The LC acknowledged that before arbitration or adjudication can occur, the dispute must have been referred to conciliation. The LC further acknowledged that rule 15 of the CCMA stipulates that the nature of the dispute is determined either by what is contained in the referral document or by what the commissioner identified during the CCMA proceedings. The LC held that the commissioner must determine the nature of the dispute in order to conciliate the dispute, and in doing so the commissioner cannot be precluded from enquiring into the nature of the dispute because the referrer of the dispute did not absolutely accurately describe the dispute. The LC concluded that it had jurisdiction, as there was a referral and a certificate issued. Subsequently, the employer was granted leave to appeal.

In the Labour Appeal Court (“LAC”), the central issue was whether the constructive dismissal based on unfair discrimination had been conciliated before the referral of the dispute to the LC. The LAC held that the referral form and certificate of outcome made no mention of unfair dismissal, thus the Labour Court was incorrect in concluding that the referral was for unfair discrimination. Furthermore, the LAC held that the evidence of what occurred during the conciliation proceedings was inadmissible in the subsequent LC proceedings.

The Constitutional Court (“CC”) then granted the employees leave to appeal. The CC held that a commissioner is not bound by a party’s categorisation of the nature of the dispute and that the parties are not bound by the commissioner’s description of the dispute in the certificate of outcome, as supported by rule 15 of the CCMA Rules and the judgment in NUMWSA v Driveline 2000 (4) SA 645 (LAC). The CC stated that the LAC adopted a formalistic approach that failed to take into account the purpose and context of the LRA. The CC then assessed whether there was compliance with section 191 of the LRA, before the matter was referred to the LC. In this regard, the CC considered whether compliance of section 191 can be based on evidence of what occurred during CCMA conciliation. The CC noted that the LAC adopted the employer’s argument that rule 16 of the CCMA rules stipulated that conciliation proceedings may not be disclosed. The CC interpreted the pre-amended rule 16 to mean that evidence as to the nature of the dispute, is not privileged, as it does not relate to the substance of the proceedings, but is merely descriptive. The CC concluded that to determine whether a matter referred to the LC for adjudication had first been referred to the CCMA for conciliation, the first point of reference is the referral documents, but if there is a dispute as to the nature of the dispute referred to the CCMA, then regard may be had to evidence outside of these documents.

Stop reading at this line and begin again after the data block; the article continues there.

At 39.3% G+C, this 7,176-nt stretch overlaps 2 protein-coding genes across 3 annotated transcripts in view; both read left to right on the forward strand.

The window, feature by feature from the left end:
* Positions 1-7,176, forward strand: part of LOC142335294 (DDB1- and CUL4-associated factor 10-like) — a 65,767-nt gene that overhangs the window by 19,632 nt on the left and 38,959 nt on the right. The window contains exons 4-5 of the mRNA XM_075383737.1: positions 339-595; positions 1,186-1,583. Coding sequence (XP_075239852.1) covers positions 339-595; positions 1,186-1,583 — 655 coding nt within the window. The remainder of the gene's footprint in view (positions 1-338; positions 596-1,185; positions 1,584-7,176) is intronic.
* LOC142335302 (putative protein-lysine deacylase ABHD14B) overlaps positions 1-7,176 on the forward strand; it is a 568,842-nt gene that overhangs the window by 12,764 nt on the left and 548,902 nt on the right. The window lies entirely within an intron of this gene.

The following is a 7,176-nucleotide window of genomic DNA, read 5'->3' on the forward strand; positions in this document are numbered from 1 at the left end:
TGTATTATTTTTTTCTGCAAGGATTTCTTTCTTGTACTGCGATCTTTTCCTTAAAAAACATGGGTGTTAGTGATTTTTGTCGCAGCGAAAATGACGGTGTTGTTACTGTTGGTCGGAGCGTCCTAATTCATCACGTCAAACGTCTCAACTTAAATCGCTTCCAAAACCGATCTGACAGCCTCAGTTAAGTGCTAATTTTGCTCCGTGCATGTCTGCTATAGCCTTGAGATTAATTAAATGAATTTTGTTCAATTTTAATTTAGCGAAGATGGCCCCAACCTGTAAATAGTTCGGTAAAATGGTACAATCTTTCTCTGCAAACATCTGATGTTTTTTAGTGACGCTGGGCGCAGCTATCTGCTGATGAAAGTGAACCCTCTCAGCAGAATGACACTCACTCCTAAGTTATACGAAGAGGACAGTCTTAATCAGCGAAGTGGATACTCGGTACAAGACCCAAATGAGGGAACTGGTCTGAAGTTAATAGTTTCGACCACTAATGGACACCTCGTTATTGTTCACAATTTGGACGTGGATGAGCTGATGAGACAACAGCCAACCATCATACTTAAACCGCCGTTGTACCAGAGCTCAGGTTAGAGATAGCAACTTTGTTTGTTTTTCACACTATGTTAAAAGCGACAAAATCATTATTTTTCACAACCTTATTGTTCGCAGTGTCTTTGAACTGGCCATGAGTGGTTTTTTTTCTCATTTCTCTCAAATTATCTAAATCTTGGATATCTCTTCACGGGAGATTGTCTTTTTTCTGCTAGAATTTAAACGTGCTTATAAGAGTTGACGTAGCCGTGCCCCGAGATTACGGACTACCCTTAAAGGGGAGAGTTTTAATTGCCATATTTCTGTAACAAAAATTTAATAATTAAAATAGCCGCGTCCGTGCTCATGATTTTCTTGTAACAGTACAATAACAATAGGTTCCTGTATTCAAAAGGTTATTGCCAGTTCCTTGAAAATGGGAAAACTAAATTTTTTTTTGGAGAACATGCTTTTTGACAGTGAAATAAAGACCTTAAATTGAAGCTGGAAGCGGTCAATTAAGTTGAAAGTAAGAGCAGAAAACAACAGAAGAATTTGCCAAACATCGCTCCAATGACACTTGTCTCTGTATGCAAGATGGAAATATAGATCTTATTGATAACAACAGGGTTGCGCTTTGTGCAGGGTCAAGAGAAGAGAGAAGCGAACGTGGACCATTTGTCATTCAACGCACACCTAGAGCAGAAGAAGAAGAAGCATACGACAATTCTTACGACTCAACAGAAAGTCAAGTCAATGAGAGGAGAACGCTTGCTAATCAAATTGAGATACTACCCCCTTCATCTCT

The CC’s interpretation of rule 16 of the CCMA Rules, despite the amendments in 2015 thereto, has a significant impact on similar cases launched before the amendment. The CC’s interpretation of the pre-amended rule 16 reiterates the fundamental purpose of the LRA, which is to ensure that an employee’s right to fair labour practices is guaranteed. Employers should note that an employee’s dispute is not only characterised by what the employee has referred to the CCMA for conciliation, as an employee’s dispute can later be developed by what was said during the conciliation.

Latest News